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Aug
28
comment Reversing gravitational decoherence
@RonMaimon: Your comments contain a flase premise, namely that a field will remain static if you introduce a particle in a superposition of states which couple differently to the field. That is not true in general, though it can be true in specific instances. Obvious examples of fields being effected by particles in them include Bremsstralung radiation and the Jaynes-Cummings model.
Aug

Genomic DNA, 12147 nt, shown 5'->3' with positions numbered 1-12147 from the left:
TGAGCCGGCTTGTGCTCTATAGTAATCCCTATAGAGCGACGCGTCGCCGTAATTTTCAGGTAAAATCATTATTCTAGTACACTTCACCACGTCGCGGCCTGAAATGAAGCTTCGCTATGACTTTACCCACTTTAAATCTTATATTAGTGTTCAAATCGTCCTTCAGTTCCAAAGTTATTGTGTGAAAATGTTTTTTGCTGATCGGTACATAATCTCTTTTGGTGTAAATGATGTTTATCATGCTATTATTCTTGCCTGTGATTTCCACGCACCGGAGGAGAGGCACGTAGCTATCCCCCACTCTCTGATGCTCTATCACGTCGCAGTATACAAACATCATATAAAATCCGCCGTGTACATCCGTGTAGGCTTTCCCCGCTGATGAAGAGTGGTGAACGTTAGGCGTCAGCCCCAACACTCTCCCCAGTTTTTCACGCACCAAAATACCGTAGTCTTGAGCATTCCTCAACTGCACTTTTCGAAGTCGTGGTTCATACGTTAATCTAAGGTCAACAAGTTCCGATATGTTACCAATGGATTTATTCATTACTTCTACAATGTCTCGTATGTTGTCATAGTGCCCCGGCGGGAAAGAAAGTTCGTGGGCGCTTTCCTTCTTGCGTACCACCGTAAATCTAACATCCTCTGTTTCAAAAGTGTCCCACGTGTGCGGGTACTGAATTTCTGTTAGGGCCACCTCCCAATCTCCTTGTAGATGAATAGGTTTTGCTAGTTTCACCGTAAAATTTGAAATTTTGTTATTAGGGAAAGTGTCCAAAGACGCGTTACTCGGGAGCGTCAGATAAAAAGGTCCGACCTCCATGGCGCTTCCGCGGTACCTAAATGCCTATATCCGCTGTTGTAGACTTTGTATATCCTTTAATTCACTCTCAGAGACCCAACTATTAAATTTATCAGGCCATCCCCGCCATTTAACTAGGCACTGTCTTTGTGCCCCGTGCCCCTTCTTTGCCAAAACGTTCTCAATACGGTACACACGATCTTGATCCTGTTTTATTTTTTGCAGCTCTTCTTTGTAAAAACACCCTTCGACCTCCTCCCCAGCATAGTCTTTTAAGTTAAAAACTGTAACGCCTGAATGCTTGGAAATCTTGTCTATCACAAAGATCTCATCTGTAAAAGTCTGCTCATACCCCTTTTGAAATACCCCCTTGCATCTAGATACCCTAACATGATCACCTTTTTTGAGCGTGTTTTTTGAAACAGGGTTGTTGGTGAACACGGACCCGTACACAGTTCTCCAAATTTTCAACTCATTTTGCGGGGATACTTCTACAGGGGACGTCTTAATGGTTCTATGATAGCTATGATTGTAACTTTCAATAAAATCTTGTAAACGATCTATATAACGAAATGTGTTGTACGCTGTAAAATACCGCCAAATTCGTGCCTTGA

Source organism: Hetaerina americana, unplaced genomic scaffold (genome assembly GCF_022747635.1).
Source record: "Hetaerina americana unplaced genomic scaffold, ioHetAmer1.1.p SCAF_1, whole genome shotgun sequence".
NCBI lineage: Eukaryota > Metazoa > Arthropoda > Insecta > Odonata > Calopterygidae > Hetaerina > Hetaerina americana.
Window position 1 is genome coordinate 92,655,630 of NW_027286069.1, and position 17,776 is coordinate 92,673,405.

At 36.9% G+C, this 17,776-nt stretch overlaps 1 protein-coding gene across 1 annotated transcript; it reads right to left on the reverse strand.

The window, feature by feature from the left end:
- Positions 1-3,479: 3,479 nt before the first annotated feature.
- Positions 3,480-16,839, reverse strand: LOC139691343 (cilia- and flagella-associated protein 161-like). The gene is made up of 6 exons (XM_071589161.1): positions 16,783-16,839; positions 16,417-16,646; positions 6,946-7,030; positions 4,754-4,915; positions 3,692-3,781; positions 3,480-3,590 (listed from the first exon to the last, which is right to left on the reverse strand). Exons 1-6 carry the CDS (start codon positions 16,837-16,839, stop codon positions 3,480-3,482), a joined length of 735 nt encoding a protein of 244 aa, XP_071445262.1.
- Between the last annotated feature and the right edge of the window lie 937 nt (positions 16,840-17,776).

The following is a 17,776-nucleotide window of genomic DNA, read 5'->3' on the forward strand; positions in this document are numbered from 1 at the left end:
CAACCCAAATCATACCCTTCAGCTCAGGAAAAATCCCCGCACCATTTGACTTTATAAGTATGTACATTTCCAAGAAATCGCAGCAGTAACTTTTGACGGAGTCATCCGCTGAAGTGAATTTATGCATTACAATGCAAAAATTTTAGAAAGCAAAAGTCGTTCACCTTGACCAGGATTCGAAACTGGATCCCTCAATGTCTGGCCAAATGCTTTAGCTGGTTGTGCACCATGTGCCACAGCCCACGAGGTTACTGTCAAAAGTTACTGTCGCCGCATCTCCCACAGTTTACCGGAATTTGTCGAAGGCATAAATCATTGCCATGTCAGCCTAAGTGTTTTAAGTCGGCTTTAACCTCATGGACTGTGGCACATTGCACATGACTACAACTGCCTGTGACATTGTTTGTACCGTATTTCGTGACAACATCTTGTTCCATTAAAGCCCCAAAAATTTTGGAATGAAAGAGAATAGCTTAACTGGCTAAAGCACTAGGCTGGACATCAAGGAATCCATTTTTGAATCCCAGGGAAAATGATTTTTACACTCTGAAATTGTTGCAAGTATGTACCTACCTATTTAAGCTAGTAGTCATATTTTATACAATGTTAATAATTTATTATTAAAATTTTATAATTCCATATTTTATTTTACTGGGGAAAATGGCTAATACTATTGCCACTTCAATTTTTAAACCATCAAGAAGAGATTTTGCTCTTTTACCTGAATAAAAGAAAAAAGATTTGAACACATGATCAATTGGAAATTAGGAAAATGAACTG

27
comment Reversing gravitational decoherence
This delocalisation appears locally as decoherence (even though it is not true decoherence).
Aug
27
comment Reversing gravitational decoherence
@RonMaimon, I mean that gravity couples the system to its environment, and so you get a change in the environment over time depending on the state of the system, and hence the reduced density matrix becomes mixed. As regards unitaries, I was refering to the general case. Even if you think about a static EM field, this induces a unitary transformation on the system (no decoherence, but it is altered) and to recover the initial state you need to apply another unitary. In the general case, states can become delocalised, mixing the reduced density matrix, even if the global state remains pure.
Aug
27
answered Reversing gravitational decoherence
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